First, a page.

Another line from the Detroit News article we highlighted in that second part stuck out to me. There’s no point in making all these new cars anyway:
While shutdowns typically are very costly for automakers, analysts say, they may not matter in the end. They predict demand will take a tumble as stores and schools close across the country. Ford has said showroom traffic is down in certain parts of the country.
“We saw Seattle pull back further than the national number in the last week’s data,” said Jeff Schuster, president of global vehicle forecasting at market analysis firm LMC Automotive. The virus has “pushed some people to car dealers because they have time now, but I think eventually all of that goes away and people will stay home. It’s just a matter of if people stay home or not and listen to that notion of expanding the social distancing.”
Schuster says demand could fall by double digits, though not likely to the nearly 80% drop seen in China year-over-year in February. But even a small slump can be costly: If for just one week, people did not buy any vehicles, the companies could lose $7.3 billion in revenue, the economy 94,000 jobs and the government $2 billion in receipts, according to the Center for Automotive Research in Ann Arbor.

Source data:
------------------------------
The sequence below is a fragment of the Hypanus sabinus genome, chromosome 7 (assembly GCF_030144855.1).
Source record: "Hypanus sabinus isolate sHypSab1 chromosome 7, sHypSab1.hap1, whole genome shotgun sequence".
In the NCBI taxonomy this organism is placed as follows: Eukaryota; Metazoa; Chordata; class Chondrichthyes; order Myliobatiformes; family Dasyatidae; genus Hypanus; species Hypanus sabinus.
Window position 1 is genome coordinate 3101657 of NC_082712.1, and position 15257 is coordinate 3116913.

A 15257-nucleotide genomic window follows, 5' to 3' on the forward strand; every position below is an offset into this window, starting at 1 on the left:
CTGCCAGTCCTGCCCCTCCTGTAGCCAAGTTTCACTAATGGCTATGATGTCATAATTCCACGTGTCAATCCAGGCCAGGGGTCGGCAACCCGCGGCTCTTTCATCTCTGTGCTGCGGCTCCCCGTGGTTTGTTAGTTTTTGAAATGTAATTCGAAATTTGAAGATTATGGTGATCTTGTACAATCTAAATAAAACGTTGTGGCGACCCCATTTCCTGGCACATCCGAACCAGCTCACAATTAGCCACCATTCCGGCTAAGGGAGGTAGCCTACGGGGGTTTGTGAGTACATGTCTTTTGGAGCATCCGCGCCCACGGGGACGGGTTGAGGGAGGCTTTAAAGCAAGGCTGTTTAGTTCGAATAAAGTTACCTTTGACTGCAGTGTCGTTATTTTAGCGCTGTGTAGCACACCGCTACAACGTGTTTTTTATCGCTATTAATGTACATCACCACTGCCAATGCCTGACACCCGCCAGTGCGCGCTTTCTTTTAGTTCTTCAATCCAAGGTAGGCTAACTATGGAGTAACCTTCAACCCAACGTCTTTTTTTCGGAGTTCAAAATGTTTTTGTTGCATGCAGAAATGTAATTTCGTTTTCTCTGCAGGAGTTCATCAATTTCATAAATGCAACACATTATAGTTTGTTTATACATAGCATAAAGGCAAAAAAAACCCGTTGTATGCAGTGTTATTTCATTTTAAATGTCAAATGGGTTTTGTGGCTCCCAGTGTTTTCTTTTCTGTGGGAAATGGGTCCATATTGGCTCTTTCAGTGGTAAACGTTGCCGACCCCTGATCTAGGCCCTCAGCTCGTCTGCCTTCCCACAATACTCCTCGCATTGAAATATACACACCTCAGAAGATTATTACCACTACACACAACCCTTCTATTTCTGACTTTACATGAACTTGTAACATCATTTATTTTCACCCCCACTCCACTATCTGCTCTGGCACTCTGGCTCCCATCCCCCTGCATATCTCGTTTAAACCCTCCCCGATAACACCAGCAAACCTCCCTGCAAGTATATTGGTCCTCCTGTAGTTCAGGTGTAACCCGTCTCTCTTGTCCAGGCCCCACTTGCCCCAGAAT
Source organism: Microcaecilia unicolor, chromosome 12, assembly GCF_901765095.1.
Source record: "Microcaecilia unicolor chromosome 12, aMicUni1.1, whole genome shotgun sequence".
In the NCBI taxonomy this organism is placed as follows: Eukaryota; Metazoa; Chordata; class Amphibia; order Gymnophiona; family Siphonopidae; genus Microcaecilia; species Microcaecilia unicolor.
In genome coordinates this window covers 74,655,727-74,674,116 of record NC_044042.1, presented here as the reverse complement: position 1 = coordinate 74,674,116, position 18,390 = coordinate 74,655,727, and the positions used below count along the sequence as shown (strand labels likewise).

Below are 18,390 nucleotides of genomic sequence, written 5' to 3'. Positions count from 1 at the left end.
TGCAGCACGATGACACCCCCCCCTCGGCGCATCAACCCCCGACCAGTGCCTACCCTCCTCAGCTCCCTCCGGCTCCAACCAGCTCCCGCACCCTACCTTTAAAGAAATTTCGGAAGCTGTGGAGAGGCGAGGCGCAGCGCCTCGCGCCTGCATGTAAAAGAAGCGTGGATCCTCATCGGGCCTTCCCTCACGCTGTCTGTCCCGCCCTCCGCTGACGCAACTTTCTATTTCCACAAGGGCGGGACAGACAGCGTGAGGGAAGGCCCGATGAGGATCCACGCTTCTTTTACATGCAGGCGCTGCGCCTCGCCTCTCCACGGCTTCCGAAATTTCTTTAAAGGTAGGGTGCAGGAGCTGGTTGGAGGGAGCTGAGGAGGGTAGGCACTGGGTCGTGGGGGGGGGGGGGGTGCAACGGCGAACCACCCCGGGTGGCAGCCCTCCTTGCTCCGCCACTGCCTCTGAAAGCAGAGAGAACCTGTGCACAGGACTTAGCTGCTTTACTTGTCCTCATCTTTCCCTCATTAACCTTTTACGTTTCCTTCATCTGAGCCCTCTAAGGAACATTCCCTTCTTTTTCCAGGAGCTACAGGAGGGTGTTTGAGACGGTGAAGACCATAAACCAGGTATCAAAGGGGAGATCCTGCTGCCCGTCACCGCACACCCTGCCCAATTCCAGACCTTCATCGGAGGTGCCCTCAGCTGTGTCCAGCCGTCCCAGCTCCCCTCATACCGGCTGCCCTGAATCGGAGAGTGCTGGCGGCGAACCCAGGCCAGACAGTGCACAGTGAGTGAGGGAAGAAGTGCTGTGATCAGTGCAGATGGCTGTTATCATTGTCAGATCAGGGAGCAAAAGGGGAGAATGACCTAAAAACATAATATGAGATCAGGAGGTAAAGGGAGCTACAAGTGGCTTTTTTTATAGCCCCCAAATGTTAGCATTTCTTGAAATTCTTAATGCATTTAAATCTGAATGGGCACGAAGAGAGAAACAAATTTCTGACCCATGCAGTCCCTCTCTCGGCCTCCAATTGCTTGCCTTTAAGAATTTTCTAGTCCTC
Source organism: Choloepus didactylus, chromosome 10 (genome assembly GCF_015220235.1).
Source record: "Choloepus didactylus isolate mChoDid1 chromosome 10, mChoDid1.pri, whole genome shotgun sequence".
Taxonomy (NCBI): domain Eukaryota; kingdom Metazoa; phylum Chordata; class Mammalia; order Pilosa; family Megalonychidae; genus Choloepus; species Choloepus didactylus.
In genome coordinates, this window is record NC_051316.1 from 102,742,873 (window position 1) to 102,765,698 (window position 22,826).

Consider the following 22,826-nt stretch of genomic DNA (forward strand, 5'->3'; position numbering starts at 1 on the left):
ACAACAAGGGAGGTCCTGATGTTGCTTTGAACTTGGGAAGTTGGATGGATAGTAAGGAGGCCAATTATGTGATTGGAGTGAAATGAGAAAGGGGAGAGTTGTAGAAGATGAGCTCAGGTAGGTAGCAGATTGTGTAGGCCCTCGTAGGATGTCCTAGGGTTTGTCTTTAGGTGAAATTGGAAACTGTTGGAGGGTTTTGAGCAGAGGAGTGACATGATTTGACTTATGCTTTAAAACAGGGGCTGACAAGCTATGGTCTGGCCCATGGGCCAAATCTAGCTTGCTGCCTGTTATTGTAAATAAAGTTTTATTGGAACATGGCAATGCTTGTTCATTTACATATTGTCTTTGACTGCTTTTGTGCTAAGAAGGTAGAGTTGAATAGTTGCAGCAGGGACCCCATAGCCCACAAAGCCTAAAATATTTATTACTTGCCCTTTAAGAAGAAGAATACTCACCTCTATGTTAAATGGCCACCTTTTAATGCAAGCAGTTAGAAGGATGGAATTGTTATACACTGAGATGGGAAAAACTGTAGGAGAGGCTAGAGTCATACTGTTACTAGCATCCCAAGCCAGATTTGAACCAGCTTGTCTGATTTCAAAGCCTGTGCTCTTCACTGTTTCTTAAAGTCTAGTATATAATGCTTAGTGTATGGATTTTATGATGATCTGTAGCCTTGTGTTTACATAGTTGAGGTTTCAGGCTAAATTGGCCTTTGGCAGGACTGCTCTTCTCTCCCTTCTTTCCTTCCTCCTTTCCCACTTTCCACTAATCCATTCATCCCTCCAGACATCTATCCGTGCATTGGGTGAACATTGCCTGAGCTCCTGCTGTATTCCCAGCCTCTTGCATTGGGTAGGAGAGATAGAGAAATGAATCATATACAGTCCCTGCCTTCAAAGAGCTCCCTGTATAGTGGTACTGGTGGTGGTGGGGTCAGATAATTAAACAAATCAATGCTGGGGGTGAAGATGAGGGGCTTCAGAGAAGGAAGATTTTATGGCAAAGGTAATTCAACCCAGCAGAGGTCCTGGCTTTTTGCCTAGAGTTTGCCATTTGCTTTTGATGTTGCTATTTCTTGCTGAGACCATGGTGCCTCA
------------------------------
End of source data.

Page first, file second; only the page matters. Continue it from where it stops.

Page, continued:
“It’s not out of the realm of possibility,” Dziczek said. “If people don’t buy cars for a week, it’s going to be painful.”
All this, for what? Another Ram 1500 to sit on the lot?
Biofuel always seemed to operate in a tenuous balance, aided by heavy government support at every turn. I don’t know if I ever loved it, but I may soon see a world without it thanks to hideously cheap gas, as Bloomberg reports on Brazil:
The spectacular plunge in the crude market is sparking unprecedented reverberations across commodities and economies, with Brazil’s corn-ethanol producers standing out as a concentration of the pain.
It goes to show how the unraveling in the oil market is threatening production of cleaner, renewable energy.